We are commited to solutions for promoting airline passenger policies that forward first and foremost the safety of all passengers while not imposing unrealistic economic burdens that adversely affect airline profitability or create exhorbitant ticket price increases.
All American air carriers shall abide by the following standards to ensure the safety, security and comfort of their passengers:
Establish procedures to respond to all passenger complaints within 24 hours and with appropriate resolution within 2 weeks.
Notify passengers within ten minutes of a delay of known diversions, delays and cancellations via airport overhead announcement, on aircraft announcement, and posting on airport television monitors.
Establish procedures for returning passengers to terminal gate when delays occur so that no plane sits on the tarmac for longer than three hours without connecting to a gate.
Provide for the essential needs of passengers during air- or ground-based delays of longer than 3 hours, including food, water, sanitary facilities, and access to medical attention.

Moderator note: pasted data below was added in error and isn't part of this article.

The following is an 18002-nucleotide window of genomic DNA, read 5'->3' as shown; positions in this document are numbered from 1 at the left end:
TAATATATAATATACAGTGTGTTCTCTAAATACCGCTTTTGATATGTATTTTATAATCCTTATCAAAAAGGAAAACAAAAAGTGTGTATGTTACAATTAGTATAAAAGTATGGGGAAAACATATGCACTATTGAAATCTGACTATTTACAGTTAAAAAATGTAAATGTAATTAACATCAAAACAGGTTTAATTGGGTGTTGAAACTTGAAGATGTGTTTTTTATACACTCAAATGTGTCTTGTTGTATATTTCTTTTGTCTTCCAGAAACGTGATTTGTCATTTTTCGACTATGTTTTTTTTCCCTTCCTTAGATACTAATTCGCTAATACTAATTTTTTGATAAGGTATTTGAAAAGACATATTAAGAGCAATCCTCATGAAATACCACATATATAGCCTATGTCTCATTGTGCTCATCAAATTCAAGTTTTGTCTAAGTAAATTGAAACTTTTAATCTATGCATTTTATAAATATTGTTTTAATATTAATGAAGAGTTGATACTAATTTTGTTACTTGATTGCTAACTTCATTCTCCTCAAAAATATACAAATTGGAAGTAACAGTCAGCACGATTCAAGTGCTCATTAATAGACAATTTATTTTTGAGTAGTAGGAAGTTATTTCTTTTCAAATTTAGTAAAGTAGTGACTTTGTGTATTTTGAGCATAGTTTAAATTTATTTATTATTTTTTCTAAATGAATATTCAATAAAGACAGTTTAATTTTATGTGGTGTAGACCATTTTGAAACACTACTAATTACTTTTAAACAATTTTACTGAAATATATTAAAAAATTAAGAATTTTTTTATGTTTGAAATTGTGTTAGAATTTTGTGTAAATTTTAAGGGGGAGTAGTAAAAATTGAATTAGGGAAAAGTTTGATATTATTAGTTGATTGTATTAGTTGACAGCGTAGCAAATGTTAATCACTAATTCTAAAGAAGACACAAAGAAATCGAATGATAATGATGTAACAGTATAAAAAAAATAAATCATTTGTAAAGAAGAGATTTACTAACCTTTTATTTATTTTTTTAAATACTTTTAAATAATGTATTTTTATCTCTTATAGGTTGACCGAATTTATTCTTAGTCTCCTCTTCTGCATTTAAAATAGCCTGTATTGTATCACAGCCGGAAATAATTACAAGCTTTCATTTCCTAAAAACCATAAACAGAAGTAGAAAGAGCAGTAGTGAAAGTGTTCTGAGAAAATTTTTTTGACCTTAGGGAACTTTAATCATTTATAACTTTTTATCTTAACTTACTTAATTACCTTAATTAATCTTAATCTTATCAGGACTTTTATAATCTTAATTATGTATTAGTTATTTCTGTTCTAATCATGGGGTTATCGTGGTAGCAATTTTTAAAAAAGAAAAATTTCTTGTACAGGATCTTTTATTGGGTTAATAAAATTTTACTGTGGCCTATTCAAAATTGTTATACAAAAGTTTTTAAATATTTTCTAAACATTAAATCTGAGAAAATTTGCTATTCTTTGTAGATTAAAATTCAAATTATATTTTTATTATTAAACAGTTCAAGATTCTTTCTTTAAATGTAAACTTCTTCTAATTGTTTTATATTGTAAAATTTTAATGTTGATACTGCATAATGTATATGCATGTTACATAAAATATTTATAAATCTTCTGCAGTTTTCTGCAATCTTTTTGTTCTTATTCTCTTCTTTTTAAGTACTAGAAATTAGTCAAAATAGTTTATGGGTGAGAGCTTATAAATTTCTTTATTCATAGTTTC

Provide for the needs of disabled, elderly and special needs passengers by establishing procedures for assisting with the moving and retrieving of baggage, and the moving of passengers from one area of airport to another at all times by airline personnel.
Publish and update monthly on the company’s public web site a list of chronically delayed flights, meaning those flight delayed thirty minutes or more, at least forty percent of the time, during a single month.
Compensate “bumped” passengers or passengers delayed due to flight cancellations or postponements of over 12 hours by refund of 150% of ticket price.
The formal implementation of a Passenger Review Committee, made up of non-airline executives and employees but rather passengers and consumers – that would have the formal ability to review and investigate complaints.
Make lowest fare information, schedules and itineraries, cancellation policies and frequent flyer program requirements available in an easily accessed location and updated in real-time.
Ensure that baggage is handled without delay or injury; if baggage is lost or misplaced, the airline shall notify customer of baggage status within 12 hours and provide compensation equal to current market value of baggage and its contents.
Require that these rights apply equally to all airline code-share partners including international partners.